Until the early fourteenth century, there is very little evidence available to make any statements about Bembridge Isle. However, a Feudal Aid of 1316 [L.T.R. Misc. Rolls. Bdle. 2. No. 7.] shows that the area had been divided into four manors: Wolverton, La Wode (Wood), Middleton or Milton, and Yaverland. Wolverton was a settlement in the area of Centurion's Copse; Middleton refers to a farmstead in the middle of the peninsula, therefore Bembridge farm; and La Wode refers to a settlement in the north part, probably near Bembridge Point or near the village pub. The name La Wode suggests this settlement was connected with a clearing in the wood that covered the north part of the island. In trying to link these 14th century manors with the Domesday settlements, the Wolverton (Ulwartone) and Yaverland references are obvious. Orham meaning 'river meadows by the shore' fits more with the flat marshy land round Bembridge farm, while Hardley meaning a clearing on hard soil has more affinity with La Wode. Indeed, in a lease of 1376/77, there are references to "Hardelee upon La Tyne" (OG/9/11), locating it in the north part of the peninsula, close to a farmstead formerly called Stone or Swain's Farm. The field names listed in a conveyance of 1400/01 again locates Hardley firmly in the very north part of Bembridge.
An Instrument of Accord concerning the Right of Fishery in Brading Haven. 6 Edw. II.Indeed, in the 18th century, the Worsley family, who had bought up all the manors except Yaverland, owned the rights to the fishery, whose annual value was £2. This also highlights that James I was outside his rights in claiming the Haven as his to grant in the 17th century. Worsley, as well as other landowners, complained but were over-ruled, possibly suggesting another minor reason why certain people on the Island were ill-disposed towards the Crown during the Civil War. The Worsley's right to the Haven was subsequently confirmed by the courts in the 17th century after a number of actions brought by Sir Bevis Thelwell against them concerning the reclamation of the haven.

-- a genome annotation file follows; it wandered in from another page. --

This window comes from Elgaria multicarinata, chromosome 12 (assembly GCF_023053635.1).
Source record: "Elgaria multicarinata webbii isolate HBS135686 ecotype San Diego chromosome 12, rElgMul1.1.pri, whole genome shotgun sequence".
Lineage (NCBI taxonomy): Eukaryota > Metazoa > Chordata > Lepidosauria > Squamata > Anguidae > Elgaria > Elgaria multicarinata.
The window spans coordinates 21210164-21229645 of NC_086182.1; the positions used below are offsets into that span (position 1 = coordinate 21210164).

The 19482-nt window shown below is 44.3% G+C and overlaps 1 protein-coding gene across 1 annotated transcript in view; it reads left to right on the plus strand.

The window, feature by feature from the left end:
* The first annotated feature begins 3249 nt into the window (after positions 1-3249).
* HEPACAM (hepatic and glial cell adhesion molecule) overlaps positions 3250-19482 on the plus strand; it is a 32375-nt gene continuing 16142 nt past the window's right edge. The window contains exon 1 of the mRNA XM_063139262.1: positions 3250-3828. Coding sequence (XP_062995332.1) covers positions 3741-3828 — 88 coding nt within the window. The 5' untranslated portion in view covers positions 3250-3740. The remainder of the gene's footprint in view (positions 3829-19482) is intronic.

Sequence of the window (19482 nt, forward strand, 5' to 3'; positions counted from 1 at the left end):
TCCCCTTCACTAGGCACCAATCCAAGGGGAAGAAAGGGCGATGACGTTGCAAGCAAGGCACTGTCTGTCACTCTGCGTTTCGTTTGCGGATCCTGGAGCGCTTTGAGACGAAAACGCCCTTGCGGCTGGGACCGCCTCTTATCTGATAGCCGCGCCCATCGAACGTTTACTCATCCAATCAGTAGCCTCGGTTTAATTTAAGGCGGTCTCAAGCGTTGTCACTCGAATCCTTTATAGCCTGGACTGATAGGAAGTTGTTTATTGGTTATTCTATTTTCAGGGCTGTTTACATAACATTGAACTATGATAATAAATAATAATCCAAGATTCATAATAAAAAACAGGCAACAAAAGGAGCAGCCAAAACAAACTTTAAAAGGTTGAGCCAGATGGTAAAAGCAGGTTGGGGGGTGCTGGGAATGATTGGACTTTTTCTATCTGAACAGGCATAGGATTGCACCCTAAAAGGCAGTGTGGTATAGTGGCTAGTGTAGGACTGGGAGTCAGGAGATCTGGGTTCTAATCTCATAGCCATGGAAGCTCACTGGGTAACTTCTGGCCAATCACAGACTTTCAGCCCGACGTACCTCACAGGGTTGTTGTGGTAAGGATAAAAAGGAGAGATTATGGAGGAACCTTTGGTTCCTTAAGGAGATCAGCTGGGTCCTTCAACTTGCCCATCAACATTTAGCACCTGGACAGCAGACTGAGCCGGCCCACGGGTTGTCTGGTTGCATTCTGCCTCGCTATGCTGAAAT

Next Monday after the feast of St. Hilaire in the year of the reign of King Edward son of King Edward, sixth [regnal year], this covenant is made between 'Sire Jean de Weston' the father knight of the one part, and 'Peres Devercy' knight, 'Johan the son 'Sire Robert de Glamorgan of the other part. This is to know that ...in the court of our Lord the king between the before-said 'Johan de Weston demandant'[plaintiff], and the before-said 'Sire Robert & Peres defendants', of those of the before-said 'Sire Robert & Peres defendants' disturbed & cleanly removed the said 'Sire Johan de Weston' from his fishery between 'le Groyne' of the white cliff and 'le Groyne de St. Elene' in the Isle of Wight; from his part of the benefit of the sea and of selling, giving, taking and carrying away, as affirmed in the third part of the three lordships, this is to know the third ... of the fishery, or the third part of two thirds or of one, if it be more, and the third part of the moiety of the 'chaunce de mer',...
The second significant event concerned the subsequent owners of Yaverland Manor, the Russell family. During the time of Edward I, Sir William Russell, Lord of Yaverland and Warden of the Isle of Wight, built a causeway across the narrowest part of the haven at Yarbridge. Until this time, Bembridge Isle had depended on a ferry for communications or a low-tide walk from Sandown. The haven was fairly shallow from Yarbridge to Sandown and Russell was able to construct a raised embankment from the Yaverland side with a bridge to let through the Yar River close to the Brading side. This bridge and causeway shortened the journey distance and time through to his manor house as well as reducing the discomfort that a trip via Morton causeway and Sandown entailed. Besides, this causeway could be used at any state of the tide, while Sandown route could only be attempted at low tide. Oglander mentions that he also reclaimed some of the haven southwards from Yarbridge towards Sandown, effectively separating the tide on the Sandown side from that of the Brading side. It is from this time that the name 'Binbridge' or 'infra pontem' appears in records and often the area is referred to as "Binbridge Isle".